January 15 marks the birthday of one of the greatest drummers of all time: Gene Krupa.
Born in Chicago in 1909, Krupa had been groomed for the priesthood by his parents, but decided to go his own way. He started playing the instrument in the 1920s and his powerful, busy drumming style came to the foreground in the 1930s, the heyday of what’s known as “big band” jazz.
You might know his drumming best from the classic Benny Goodman rendition of “Sing, Sing, Sing,” featured in countless films about the 1930s and World War II, available here in this 1938 Carnegie Hall performance. Krupa’s heavy rolls on the toms gives a burly, ominous underpinning to the soaring brass and woodwinds.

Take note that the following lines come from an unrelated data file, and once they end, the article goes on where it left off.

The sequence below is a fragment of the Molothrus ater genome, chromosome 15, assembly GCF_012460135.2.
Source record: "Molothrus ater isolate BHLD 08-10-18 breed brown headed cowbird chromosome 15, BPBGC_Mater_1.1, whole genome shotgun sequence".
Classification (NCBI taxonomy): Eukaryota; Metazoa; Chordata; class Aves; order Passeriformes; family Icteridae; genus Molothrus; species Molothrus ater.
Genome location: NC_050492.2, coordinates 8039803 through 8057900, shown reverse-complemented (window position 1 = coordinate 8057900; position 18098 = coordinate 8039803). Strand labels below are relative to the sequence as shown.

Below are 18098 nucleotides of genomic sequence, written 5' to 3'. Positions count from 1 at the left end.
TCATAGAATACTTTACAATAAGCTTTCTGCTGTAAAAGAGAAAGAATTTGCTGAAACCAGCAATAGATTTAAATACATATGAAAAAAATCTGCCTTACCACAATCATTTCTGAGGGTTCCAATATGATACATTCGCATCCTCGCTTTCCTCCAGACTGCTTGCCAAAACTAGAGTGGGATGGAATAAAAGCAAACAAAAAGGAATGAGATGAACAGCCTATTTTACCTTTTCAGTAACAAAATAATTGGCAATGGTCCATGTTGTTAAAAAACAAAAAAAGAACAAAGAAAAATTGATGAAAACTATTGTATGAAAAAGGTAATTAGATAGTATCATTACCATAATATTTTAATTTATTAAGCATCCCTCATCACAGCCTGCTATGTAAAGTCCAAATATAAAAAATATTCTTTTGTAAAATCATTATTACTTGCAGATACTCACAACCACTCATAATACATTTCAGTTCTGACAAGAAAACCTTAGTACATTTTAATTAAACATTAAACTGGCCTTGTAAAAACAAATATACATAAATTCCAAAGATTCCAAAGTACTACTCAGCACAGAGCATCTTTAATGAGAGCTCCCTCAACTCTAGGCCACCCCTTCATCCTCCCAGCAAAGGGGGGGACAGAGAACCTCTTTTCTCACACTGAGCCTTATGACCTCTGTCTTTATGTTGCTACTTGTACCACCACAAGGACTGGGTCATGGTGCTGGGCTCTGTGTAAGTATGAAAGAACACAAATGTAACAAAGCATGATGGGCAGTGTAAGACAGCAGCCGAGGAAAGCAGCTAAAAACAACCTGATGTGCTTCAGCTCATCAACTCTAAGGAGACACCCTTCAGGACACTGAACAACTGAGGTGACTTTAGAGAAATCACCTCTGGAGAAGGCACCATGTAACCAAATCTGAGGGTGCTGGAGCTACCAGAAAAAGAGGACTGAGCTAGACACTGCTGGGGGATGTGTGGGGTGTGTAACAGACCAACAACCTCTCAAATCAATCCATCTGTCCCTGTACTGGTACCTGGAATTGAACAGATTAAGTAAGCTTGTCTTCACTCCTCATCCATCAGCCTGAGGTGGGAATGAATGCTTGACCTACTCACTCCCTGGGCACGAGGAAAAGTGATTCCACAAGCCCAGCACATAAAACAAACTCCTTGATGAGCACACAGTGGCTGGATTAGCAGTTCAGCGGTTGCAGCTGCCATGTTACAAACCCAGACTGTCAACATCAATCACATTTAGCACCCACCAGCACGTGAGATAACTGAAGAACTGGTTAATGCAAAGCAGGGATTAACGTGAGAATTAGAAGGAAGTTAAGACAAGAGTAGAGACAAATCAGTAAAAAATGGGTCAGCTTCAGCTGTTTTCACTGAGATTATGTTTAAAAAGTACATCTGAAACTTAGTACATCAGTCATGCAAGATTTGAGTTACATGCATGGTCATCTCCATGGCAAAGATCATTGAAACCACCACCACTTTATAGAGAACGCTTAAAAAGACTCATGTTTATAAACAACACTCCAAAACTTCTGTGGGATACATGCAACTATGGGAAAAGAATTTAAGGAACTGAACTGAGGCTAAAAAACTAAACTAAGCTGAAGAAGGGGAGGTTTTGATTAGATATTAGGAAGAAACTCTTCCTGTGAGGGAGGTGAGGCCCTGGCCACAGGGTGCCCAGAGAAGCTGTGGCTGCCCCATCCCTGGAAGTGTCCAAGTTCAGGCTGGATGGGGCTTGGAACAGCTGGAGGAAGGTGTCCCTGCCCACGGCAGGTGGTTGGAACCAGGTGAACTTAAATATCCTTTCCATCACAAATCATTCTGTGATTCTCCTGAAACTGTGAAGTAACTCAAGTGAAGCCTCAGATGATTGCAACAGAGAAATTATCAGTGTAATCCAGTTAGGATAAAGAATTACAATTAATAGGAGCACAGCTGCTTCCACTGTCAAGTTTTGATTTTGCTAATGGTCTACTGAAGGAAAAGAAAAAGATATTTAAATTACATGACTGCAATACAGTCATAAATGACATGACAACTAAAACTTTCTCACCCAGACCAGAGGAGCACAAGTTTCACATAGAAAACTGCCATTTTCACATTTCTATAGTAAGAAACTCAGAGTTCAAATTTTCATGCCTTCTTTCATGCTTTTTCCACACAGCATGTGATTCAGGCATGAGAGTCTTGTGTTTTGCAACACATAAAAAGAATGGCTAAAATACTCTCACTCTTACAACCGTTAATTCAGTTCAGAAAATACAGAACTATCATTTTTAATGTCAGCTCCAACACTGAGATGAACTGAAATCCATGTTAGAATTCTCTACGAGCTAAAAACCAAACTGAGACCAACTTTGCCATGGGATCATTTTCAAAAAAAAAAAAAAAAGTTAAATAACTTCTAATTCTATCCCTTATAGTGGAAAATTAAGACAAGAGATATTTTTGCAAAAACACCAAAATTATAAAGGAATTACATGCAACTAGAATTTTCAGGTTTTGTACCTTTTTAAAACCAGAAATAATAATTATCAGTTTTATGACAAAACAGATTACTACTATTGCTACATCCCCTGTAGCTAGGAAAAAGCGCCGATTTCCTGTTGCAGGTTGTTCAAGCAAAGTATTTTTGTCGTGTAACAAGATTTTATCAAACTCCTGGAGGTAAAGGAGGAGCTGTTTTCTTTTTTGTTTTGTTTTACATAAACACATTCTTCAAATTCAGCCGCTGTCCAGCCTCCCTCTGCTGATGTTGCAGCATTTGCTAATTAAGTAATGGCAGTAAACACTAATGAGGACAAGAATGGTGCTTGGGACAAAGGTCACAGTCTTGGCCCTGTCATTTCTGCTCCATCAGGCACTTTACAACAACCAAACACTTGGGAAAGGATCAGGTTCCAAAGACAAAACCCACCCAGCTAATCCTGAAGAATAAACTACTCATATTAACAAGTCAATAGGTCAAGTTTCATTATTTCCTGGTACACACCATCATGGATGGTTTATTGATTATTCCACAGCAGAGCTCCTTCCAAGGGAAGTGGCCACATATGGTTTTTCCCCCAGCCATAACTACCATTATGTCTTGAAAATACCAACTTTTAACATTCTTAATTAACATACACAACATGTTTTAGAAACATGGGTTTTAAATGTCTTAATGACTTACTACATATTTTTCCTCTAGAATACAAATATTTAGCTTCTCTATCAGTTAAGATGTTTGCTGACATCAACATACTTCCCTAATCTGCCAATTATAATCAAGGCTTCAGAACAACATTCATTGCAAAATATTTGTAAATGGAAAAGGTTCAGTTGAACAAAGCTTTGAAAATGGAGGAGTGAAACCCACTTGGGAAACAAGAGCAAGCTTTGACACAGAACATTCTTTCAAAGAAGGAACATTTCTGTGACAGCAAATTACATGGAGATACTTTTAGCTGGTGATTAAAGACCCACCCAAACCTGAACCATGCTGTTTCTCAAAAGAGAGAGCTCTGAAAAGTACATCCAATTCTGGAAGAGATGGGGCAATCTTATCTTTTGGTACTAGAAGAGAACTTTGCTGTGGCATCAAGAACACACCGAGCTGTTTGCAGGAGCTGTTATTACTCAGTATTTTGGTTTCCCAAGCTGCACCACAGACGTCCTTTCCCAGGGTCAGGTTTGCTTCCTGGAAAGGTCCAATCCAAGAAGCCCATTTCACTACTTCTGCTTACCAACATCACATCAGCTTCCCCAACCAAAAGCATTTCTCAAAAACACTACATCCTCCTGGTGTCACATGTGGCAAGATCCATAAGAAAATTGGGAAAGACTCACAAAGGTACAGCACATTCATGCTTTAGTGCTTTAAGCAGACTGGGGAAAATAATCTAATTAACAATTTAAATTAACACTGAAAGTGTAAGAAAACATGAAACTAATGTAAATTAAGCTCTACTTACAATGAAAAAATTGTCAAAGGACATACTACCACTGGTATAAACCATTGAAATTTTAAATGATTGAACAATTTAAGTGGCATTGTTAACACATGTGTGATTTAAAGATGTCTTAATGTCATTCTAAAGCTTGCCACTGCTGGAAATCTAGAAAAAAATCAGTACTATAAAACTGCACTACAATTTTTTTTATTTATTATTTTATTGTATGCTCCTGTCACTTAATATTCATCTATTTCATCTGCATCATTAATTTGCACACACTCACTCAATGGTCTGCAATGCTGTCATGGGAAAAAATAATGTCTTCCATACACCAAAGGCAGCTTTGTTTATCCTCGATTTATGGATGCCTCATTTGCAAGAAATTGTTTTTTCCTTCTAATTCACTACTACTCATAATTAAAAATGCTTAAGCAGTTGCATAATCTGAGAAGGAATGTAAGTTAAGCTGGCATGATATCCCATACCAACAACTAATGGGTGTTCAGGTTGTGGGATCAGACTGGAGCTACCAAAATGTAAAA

Krupa’s style helped define the era, but his fame faded some as the size of popular jazz combos shrank after World War II. He enjoyed a resurgence in the 1950s, including a film about his life, and retired in the 1960s, opening a music school and playing the occasional show.
Krupa died in 1973, but his influence is monumental among drummers, even outside of jazz. KISS drummer Peter Criss trained at Krupa’s school, while Neil Peart of the prog rock band Rush has paid explicit tribute to Krupa at concerts. He pops up occasionally in pop culture, such as the street drummer in Martin Scorsese’s Taxi Driver, advertising his ability to play in Krupa’s style. In a film wallowing in the debauchery and sleaze of 1970s New York, the Krupa mention is a brief, melancholy callback to a more elegant time in the city’s history.
Krupa’s drum set is now enshrined at the Smithsonian, alongside that of his friendly competitor Buddy Rich, with whom Krupa held several “drum battle” concerts, starting in 1952.